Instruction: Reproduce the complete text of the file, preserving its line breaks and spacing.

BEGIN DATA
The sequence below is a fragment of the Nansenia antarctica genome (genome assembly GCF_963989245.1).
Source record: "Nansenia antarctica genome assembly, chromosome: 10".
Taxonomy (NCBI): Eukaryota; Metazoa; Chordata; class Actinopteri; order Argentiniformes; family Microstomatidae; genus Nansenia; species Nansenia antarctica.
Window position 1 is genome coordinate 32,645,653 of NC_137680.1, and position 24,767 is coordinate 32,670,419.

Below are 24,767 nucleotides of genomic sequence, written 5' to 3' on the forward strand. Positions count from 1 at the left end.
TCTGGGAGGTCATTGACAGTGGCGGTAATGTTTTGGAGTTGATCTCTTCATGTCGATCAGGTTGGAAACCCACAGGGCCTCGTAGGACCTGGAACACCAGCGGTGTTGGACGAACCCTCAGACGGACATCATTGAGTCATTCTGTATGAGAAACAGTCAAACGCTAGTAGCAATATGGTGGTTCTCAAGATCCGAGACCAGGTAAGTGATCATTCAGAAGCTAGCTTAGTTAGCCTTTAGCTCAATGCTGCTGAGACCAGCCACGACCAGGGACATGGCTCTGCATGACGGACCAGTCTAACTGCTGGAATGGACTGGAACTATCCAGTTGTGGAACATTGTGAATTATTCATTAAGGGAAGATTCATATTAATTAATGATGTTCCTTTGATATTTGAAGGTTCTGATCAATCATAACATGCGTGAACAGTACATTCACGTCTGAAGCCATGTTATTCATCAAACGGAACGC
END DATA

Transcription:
The sequence below is a fragment of the Nansenia antarctica genome (genome assembly GCF_963989245.1).
Source record: "Nansenia antarctica genome assembly, chromosome: 10".
Taxonomy (NCBI): Eukaryota; Metazoa; Chordata; class Actinopteri; order Argentiniformes; family Microstomatidae; genus Nansenia; species Nansenia antarctica.
Window position 1 is genome coordinate 32,645,653 of NC_137680.1, and position 24,767 is coordinate 32,670,419.

Below are 24,767 nucleotides of genomic sequence, written 5' to 3' on the forward strand. Positions count from 1 at the left end.
TCTGGGAGGTCATTGACAGTGGCGGTAATGTTTTGGAGTTGATCTCTTCATGTCGATCAGGTTGGAAACCCACAGGGCCTCGTAGGACCTGGAACACCAGCGGTGTTGGACGAACCCTCAGACGGACATCATTGAGTCATTCTGTATGAGAAACAGTCAAACGCTAGTAGCAATATGGTGGTTCTCAAGATCCGAGACCAGGTAAGTGATCATTCAGAAGCTAGCTTAGTTAGCCTTTAGCTCAATGCTGCTGAGACCAGCCACGACCAGGGACATGGCTCTGCATGACGGACCAGTCTAACTGCTGGAATGGACTGGAACTATCCAGTTGTGGAACATTGTGAATTATTCATTAAGGGAAGATTCATATTAATTAATGATGTTCCTTTGATATTTGAAGGTTCTGATCAATCATAACATGCGTGAACAGTACATTCACGTCTGAAGCCATGTTATTCATCAAACGGAACGC